This is the central question discussed and debated in the Humanitarian Technologies Project Stakeholder Workshop held at the Social Development Complex last 5 November 2014. The workshop presented preliminary findings from the Humanitarian Technologies Project, led by Dr Mirca Madianou (Goldsmiths University of London), with coinvestigators Dr Jonathan Corpus Ong (University of Leicester), Dr Jayeel Cornelio (Director of the Development Studies Program, Ateneo de Manila University), Dr Nicole Curato (University of Canberra), and Postdoctoral Research Assistant Dr Liezel Longboan (Goldsmiths University of London).
Since April this year, the research team has been conducting ethnographic research in Tacloban, Leyte and Bantayan, Cebu with humanitarian organizations and affected populations from Typhoon Yolanda and evaluating their diverse uses of media and ICTs in the recovery phase of the disaster.
Explaining the project's unique approach, Dr Mirca Madianou identified that previous research on disasters and ICTs focus on the emergency phase rather than the less spectacular but equally important recovery phase. Madianou says that the project also aims to give a nuanced perspective to recent humanitarian policies that celebrate how mobile phones and the internet enable affected communities "to respond to their own problems" and foster "people-centered humanitarian action."
The team presented data that showed that technologies are not often taken up by Yolanda-affected communities to give feedback to NGOs or fundraise for themselves. Low-income people relocated to tent cities and bunkhouses lack media access, social capital, and even personal confidence to voice their concerns in social media or in proprietary platforms such as humanitarian radio or Frontline SMS. The team observes that mostly middle-class people, with existing resources and strong social networks, have been able to use new technologies in community mobilizing and problem-solving.
One of the few perks of living in Tanauan's "tent city" is good cellphone signal
In the afternoon session, Dr Jonathan Corpus Ong's presentation highlighted how technologies were often used in ordinary ways even in extraordinary circumstances. Instead of using humanitarian radio to give feedback about relief goods, Taclobanons instead sent song requests with personal dedications to loved ones. And instead of using Facebook to organize for protest, women were using Facebook to maintain friendships and find new love after disaster. The team argued that these uses of technology far from their most "virtuous" purposes should be seen as creative ways of achieving ordinariness in the face of extraordinary rupture.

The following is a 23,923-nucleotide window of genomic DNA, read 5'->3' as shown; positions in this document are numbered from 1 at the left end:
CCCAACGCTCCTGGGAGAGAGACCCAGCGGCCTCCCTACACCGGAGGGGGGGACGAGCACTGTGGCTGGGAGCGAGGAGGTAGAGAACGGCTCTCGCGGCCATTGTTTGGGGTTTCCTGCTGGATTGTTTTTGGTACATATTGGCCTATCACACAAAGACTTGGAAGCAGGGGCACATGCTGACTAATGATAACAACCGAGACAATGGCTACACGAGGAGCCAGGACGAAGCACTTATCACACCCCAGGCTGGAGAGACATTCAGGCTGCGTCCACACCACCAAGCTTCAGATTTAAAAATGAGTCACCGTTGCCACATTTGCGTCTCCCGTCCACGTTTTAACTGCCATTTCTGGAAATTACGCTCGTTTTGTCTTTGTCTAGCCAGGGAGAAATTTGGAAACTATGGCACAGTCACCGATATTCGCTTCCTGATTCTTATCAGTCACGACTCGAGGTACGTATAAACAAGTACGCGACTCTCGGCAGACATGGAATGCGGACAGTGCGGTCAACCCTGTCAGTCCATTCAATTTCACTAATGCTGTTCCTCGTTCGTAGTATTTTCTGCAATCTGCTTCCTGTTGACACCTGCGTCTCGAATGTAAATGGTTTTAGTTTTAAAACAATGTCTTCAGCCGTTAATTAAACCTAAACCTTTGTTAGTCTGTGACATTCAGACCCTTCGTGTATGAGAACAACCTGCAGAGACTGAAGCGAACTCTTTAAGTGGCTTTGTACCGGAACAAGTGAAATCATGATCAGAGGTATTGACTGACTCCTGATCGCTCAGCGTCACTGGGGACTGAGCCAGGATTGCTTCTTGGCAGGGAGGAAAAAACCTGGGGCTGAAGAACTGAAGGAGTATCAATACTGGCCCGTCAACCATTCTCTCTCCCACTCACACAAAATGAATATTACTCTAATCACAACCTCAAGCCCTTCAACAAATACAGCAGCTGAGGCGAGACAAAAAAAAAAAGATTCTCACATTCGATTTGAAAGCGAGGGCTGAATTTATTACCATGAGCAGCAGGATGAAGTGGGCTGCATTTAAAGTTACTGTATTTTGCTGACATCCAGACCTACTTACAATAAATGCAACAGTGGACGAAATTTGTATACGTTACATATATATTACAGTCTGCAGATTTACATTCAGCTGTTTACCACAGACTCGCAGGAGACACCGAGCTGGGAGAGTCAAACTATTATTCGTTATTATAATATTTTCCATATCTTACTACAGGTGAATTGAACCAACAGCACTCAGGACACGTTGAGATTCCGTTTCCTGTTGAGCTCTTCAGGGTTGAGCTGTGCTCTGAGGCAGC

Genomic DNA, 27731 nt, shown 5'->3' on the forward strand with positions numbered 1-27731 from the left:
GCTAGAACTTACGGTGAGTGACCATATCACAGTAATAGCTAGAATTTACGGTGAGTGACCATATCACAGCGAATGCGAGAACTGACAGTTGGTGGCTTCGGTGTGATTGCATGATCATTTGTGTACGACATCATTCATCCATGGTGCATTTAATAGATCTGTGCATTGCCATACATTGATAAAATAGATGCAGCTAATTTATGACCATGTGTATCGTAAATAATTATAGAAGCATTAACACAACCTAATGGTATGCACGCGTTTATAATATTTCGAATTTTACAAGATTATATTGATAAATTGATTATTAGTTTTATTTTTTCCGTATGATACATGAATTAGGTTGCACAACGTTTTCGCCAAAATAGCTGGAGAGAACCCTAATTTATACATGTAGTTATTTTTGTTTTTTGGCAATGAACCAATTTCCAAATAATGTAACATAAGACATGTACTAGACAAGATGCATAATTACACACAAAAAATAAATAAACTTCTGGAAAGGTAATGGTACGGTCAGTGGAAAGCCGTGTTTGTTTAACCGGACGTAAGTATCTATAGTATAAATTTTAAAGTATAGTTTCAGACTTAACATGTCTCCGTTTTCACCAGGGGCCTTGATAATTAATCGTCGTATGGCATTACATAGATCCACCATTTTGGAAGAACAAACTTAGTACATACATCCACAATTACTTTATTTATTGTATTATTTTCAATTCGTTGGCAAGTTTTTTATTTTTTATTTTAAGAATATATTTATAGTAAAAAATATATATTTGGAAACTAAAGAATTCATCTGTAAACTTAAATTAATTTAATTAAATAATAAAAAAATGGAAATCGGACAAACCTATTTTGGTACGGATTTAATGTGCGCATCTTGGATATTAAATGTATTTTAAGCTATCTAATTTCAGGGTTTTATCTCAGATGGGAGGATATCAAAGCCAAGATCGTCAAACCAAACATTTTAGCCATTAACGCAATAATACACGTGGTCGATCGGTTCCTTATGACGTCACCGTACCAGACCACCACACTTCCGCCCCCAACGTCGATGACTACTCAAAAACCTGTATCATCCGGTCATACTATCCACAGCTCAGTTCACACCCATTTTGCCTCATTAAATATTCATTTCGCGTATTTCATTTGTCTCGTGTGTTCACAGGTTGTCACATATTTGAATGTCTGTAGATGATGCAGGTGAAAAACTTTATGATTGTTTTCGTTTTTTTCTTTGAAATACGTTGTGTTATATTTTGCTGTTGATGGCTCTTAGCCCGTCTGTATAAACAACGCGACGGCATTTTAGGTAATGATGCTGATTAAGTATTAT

The event also featured presentations from representatives of the humanitarian sector: Gil Francis Arevalo of the United Nations Office for the Coordination of Humanitarian Affairs and Catherine Green of World Vision. Government officials, technology and media companies, local NGOs, academics from various disciplines, and guests from Tacloban and Bantayan also participated in the lively discussion and challenged the team to think of the ways in which particular media platforms proved more significant at various points of the protracted period of recovery.
The project is funded by a grant from the UK's Economic and Social Research Council. The workshop was sponsored by the Konrad Adenauer Asian Center for Journalism (ACFJ) and supported by the Department of Communication and the Development Studies Program of the School of Social Sciences, Ateneo de Manila University. The workshop follows a series of conferences on disasters hosted by the School of Social Sciences, including "(Un)Covering Disasters" organized by the Department of Communication and "Disasters in History: The Philippines from a Comparative Perspective" organized by Philippine Studies: Historical and Ethnographic Viewpoints and the Department of History, in partnership with the Center for Southeast Asian Studies (CSEAS), Kyoto University.
Lighthearted moment during fieldwork in Tacloban